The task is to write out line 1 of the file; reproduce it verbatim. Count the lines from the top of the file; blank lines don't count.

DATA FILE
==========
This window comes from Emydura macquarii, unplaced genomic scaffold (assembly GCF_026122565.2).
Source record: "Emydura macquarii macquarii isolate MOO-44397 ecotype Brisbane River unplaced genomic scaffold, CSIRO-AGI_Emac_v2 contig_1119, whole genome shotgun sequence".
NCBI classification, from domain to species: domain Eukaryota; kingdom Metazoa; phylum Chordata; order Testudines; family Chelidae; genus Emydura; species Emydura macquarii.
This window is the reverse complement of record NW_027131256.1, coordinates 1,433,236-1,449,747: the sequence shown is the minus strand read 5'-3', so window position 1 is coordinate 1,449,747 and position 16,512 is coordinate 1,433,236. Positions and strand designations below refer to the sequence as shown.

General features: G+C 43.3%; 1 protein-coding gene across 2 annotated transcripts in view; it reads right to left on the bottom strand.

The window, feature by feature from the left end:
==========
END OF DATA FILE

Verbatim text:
This window comes from Emydura macquarii, unplaced genomic scaffold (assembly GCF_026122565.2).